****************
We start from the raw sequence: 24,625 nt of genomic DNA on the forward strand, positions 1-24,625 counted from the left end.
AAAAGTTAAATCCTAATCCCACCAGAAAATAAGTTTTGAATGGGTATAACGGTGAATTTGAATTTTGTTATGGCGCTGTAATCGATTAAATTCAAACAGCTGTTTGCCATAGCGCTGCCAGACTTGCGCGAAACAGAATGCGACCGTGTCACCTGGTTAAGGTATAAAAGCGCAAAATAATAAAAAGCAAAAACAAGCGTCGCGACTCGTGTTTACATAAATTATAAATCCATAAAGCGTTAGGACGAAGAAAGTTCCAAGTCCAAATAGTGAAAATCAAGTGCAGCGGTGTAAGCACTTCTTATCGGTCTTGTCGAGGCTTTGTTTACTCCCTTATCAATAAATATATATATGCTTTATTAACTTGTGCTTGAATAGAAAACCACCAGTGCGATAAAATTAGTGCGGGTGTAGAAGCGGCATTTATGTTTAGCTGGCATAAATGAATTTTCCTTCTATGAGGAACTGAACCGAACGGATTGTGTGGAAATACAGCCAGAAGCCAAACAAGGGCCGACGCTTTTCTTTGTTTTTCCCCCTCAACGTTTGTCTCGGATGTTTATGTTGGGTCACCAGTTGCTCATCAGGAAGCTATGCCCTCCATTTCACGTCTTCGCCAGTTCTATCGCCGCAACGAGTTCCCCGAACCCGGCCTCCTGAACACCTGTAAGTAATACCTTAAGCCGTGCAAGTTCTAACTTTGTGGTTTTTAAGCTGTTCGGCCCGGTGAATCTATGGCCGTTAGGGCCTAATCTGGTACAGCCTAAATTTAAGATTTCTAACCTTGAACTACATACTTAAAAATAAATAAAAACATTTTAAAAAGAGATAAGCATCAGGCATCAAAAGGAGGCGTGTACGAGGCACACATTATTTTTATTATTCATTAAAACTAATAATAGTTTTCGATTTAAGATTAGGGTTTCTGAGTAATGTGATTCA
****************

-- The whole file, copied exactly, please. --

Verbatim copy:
We start from the raw sequence: 24,625 nt of genomic DNA on the forward strand, positions 1-24,625 counted from the left end.
AAAAGTTAAATCCTAATCCCACCAGAAAATAAGTTTTGAATGGGTATAACGGTGAATTTGAATTTTGTTATGGCGCTGTAATCGATTAAATTCAAACAGCTGTTTGCCATAGCGCTGCCAGACTTGCGCGAAACAGAATGCGACCGTGTCACCTGGTTAAGGTATAAAAGCGCAAAATAATAAAAAGCAAAAACAAGCGTCGCGACTCGTGTTTACATAAATTATAAATCCATAAAGCGTTAGGACGAAGAAAGTTCCAAGTCCAAATAGTGAAAATCAAGTGCAGCGGTGTAAGCACTTCTTATCGGTCTTGTCGAGGCTTTGTTTACTCCCTTATCAATAAATATATATATGCTTTATTAACTTGTGCTTGAATAGAAAACCACCAGTGCGATAAAATTAGTGCGGGTGTAGAAGCGGCATTTATGTTTAGCTGGCATAAATGAATTTTCCTTCTATGAGGAACTGAACCGAACGGATTGTGTGGAAATACAGCCAGAAGCCAAACAAGGGCCGACGCTTTTCTTTGTTTTTCCCCCTCAACGTTTGTCTCGGATGTTTATGTTGGGTCACCAGTTGCTCATCAGGAAGCTATGCCCTCCATTTCACGTCTTCGCCAGTTCTATCGCCGCAACGAGTTCCCCGAACCCGGCCTCCTGAACACCTGTAAGTAATACCTTAAGCCGTGCAAGTTCTAACTTTGTGGTTTTTAAGCTGTTCGGCCCGGTGAATCTATGGCCGTTAGGGCCTAATCTGGTACAGCCTAAATTTAAGATTTCTAACCTTGAACTACATACTTAAAAATAAATAAAAACATTTTAAAAAGAGATAAGCATCAGGCATCAAAAGGAGGCGTGTACGAGGCACACATTATTTTTATTATTCATTAAAACTAATAATAGTTTTCGATTTAAGATTAGGGTTTCTGAGTAATGTGATTCA